Institutions and public goods – institutions ARE public goods: The graphic

A nice visual illustration of the idea of institutions as public goods. Note the word ‘institution’ is here used to mean more than formal organisations. The Stanford Encyclopaedia of Philosophy provides this quote from sociologist Jonathan Turner

a complex of positions, roles, norms and values lodged in particular types of social structures and organising relatively stable patterns of human activity with respect to fundamental problems in producing life-sustaining resources, in reproducing individuals, and in sustaining viable societal structures within a given environment.

This is fancier, but similar to the way institutions were defined in the institutional economics of the American school in the first half of the 20th century which acquired a greater focus on formally analysable forms of the same in the latter day ‘new institutional economics’ of people like Oliver E. Williamson.

Anyway under this broadened definition of institutions they are those things that sustain human cooperation (Competition is a form of cooperation – discuss). And those things that sustain human cooperation (including of course competition) are public goods. Which is something that I’ve been going on and on about. Now I have the visual above to display in presentations and so on. Very natty it is too. Seeing is believing.

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meika
8 years ago

The broad sense of institutions can be contrasted with laws, which usually simply forbid. Institutions are a positive description of social agreements and movements (the institution of marriage for example). One of those Frenchies (Delueze?) said that where laws advance then institutions retreat, where there are more laws there are less institutions, and less room for them. Sometimes laws circumscribe or colonise social institutions, as what church and state did to the institution of marriage, relegating the old ways to ‘common law’ marriages (in those areas in which the Napoleon failed to control) while the elite got on with protecting their privilege from their own bastards which their privilege positions allow them to produce. The recent expansion and focus on gay marriage, of course, would not be an issue if, in the West, the original institution of marriage had not been hijacked by lawyers, lawmakers and the ideology of the church during the medieval period. Yes, more lawyer bashing.

meika
8 years ago

Yeah. Law is an institution. I don’t know about taboos, I guess they are practices and as such are part of an institution, but are they institutions in themselves?

meika
8 years ago

The law of contract, companies, trusts, wills, administration, constitutions and on it goes.

I think some of these were institutions first. State and market like to tidy things up through time, make them reliable and predictable. Maybe laws are just institutions that were written down for some reason.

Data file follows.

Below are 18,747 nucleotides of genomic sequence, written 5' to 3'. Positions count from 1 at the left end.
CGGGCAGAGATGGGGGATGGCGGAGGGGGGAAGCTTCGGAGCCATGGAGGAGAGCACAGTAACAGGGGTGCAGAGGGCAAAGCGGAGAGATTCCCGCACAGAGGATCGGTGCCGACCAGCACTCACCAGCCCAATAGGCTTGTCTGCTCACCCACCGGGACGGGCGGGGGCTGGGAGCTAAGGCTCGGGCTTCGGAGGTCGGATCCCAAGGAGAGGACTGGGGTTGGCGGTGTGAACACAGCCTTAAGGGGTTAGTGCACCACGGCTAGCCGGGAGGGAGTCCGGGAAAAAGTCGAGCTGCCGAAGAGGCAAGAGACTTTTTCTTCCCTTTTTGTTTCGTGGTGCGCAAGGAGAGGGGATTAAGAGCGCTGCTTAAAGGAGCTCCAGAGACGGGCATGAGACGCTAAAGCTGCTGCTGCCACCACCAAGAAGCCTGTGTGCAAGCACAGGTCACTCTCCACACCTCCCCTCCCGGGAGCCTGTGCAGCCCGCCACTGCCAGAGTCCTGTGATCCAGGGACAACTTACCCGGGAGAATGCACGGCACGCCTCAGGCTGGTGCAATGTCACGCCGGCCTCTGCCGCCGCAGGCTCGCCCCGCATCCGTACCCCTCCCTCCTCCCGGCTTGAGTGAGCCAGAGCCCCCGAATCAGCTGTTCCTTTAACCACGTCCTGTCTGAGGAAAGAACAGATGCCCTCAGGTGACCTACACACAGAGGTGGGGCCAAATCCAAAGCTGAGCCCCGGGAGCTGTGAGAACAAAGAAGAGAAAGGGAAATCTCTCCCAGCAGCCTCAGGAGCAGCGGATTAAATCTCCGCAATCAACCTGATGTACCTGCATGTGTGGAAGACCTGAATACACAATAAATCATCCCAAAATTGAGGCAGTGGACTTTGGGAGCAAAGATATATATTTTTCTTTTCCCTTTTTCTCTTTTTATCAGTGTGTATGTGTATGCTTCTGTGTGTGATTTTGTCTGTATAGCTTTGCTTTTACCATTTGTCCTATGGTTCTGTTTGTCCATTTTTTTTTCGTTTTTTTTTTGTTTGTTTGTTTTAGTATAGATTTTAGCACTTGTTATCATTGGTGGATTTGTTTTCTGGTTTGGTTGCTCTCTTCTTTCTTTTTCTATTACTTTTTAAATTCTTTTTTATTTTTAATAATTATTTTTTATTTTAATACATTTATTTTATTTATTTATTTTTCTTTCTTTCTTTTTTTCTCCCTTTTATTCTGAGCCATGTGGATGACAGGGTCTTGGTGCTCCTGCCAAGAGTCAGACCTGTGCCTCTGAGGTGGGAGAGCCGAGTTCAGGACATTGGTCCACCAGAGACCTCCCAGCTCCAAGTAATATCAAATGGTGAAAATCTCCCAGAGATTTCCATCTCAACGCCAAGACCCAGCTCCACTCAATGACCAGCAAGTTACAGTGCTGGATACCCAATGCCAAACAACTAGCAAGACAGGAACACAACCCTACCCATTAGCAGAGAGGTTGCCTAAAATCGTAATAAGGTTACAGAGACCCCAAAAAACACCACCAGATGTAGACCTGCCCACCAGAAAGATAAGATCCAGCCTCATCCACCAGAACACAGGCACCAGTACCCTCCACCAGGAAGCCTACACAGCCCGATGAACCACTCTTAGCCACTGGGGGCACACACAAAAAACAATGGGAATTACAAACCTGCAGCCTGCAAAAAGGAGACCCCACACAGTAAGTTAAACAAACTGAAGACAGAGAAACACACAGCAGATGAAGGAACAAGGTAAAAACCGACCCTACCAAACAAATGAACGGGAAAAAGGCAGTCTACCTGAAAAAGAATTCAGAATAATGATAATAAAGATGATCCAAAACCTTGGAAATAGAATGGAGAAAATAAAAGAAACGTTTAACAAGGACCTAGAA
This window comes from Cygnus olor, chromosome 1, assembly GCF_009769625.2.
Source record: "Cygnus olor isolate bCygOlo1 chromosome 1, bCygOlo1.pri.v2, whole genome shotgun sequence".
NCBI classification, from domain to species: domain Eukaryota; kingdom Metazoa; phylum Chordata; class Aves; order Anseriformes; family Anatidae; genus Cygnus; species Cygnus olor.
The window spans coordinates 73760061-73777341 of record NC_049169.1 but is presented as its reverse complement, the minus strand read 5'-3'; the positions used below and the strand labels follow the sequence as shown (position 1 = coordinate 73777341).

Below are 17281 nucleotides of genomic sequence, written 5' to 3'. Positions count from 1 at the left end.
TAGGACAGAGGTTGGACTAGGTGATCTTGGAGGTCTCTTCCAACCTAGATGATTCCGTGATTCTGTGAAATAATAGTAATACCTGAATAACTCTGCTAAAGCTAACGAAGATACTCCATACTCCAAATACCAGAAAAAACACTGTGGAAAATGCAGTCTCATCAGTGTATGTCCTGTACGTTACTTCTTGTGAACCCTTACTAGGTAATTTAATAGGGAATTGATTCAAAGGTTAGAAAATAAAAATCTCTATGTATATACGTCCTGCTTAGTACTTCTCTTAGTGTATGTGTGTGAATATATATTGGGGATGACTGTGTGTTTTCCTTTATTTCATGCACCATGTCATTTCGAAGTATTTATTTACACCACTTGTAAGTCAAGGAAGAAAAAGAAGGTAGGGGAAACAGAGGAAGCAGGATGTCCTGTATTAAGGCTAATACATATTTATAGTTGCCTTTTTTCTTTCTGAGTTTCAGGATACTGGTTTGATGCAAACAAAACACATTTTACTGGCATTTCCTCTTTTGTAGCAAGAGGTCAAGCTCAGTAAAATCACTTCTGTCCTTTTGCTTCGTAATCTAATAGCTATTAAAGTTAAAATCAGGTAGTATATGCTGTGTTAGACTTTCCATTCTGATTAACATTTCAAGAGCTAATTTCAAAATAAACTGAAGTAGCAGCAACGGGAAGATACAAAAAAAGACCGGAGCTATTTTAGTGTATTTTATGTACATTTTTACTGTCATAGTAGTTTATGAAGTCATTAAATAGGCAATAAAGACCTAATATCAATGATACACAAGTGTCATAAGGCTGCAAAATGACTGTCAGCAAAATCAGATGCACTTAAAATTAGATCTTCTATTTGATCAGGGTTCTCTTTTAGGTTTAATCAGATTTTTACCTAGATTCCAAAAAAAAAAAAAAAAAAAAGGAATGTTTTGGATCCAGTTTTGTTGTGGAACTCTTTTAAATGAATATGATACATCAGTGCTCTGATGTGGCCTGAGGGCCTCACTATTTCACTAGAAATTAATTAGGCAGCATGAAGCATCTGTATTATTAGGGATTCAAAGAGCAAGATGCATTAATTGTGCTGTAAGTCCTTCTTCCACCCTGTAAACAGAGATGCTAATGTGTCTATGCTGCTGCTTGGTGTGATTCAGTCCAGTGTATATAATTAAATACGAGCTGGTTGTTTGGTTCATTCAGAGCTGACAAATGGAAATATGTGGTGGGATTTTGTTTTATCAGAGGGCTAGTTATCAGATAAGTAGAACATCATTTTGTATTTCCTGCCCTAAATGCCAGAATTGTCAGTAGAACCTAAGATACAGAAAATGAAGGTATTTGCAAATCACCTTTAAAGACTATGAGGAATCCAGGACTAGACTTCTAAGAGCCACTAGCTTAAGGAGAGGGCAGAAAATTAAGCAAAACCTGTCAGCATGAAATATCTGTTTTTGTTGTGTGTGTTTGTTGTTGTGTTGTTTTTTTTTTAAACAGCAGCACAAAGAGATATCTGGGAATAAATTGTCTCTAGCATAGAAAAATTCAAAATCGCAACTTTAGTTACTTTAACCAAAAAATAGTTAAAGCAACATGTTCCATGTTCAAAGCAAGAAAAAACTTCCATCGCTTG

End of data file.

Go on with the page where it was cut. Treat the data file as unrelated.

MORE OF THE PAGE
Mike Pepperday
Mike Pepperday
8 years ago

That definition looks like a definition of culture. It reminds me of Michel Foucault’s “power” which is his word for culture. That is to say, such a broad definition causes the term to lose meaning. It’s wishy-washy.

That video, on the other hand makes a clear statement: institutions can save transaction costs. Trade is improved if there is a police force rather than having every trader employing his own private security squad. Should each trader do their own insurance or should insurance be centralised? Depends which is more efficient. Saying institutions are “public goods” doesn’t seem to tell me anything.

Back to the definition. “Positions, roles, norms and values” What about rules? At least some institutions are formed through rules. My inclination is to oppose norms to rules, or at least distinguish them. “Position” strikes me as opinion which is hardly an institution. Wishy-washy.

I don’t know about “new institutional economics” but in the 1990s there was a movement in political science called “new institutionalism” in which people promoted the idea that institutions matter. Institution meant such things as the parliament or the electoral system or the way cabinet was formed. Surely a useful concept.

The new institutionalists were reacting to the earlier reaction to the analysis of politics as merely the formal structure. More goes on than what the formal structure indicates but the new institutionalists thought that that view had gone too far.

I agree with them and have argued here that in government the structure—the strict, formal institutions—is everything, that culture plays no role in that structure, that there is no room in that structure for culture.

Mike Pepperday
Mike Pepperday
8 years ago

“Competition is a form of cooperation”

That is the case that “I Pencil” makes. As far as I can see, competition cooperates to the extent that the parties agree on a time and place to haggle. It degrades the word cooperation.